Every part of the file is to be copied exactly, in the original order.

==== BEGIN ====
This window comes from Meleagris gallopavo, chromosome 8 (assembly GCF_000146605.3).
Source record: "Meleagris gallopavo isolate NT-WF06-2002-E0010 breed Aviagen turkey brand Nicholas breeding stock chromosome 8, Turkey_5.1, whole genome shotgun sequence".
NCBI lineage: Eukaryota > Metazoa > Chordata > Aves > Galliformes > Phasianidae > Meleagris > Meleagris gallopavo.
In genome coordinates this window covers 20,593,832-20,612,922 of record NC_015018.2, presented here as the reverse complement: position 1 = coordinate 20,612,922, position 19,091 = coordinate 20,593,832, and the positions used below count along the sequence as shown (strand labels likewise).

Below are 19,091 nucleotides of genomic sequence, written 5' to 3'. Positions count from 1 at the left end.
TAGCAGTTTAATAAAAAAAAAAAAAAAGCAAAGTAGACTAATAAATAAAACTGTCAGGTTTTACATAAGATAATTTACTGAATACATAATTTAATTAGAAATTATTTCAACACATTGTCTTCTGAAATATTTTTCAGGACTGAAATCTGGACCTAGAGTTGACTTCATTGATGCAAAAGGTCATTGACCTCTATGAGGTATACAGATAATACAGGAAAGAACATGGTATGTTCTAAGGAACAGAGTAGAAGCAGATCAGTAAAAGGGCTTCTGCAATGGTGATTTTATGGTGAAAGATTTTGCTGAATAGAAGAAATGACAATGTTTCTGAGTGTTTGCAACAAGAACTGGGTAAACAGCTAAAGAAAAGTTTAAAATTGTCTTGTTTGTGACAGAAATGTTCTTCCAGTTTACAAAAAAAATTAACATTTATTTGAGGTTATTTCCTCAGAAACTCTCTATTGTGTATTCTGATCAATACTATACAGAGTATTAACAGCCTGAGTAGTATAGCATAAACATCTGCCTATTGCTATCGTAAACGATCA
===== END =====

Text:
This window comes from Meleagris gallopavo, chromosome 8 (assembly GCF_000146605.3).
Source record: "Meleagris gallopavo isolate NT-WF06-2002-E0010 breed Aviagen turkey brand Nicholas breeding stock chromosome 8, Turkey_5.1, whole genome shotgun sequence".
NCBI lineage: Eukaryota > Metazoa > Chordata > Aves > Galliformes > Phasianidae > Meleagris > Meleagris gallopavo.
In genome coordinates this window covers 20,593,832-20,612,922 of record NC_015018.2, presented here as the reverse complement: position 1 = coordinate 20,612,922, position 19,091 = coordinate 20,593,832, and the positions used below count along the sequence as shown (strand labels likewise).

Below are 19,091 nucleotides of genomic sequence, written 5' to 3'. Positions count from 1 at the left end.
TAGCAGTTTAATAAAAAAAAAAAAAAAGCAAAGTAGACTAATAAATAAAACTGTCAGGTTTTACATAAGATAATTTACTGAATACATAATTTAATTAGAAATTATTTCAACACATTGTCTTCTGAAATATTTTTCAGGACTGAAATCTGGACCTAGAGTTGACTTCATTGATGCAAAAGGTCATTGACCTCTATGAGGTATACAGATAATACAGGAAAGAACATGGTATGTTCTAAGGAACAGAGTAGAAGCAGATCAGTAAAAGGGCTTCTGCAATGGTGATTTTATGGTGAAAGATTTTGCTGAATAGAAGAAATGACAATGTTTCTGAGTGTTTGCAACAAGAACTGGGTAAACAGCTAAAGAAAAGTTTAAAATTGTCTTGTTTGTGACAGAAATGTTCTTCCAGTTTACAAAAAAAATTAACATTTATTTGAGGTTATTTCCTCAGAAACTCTCTATTGTGTATTCTGATCAATACTATACAGAGTATTAACAGCCTGAGTAGTATAGCATAAACATCTGCCTATTGCTATCGTAAACGATCA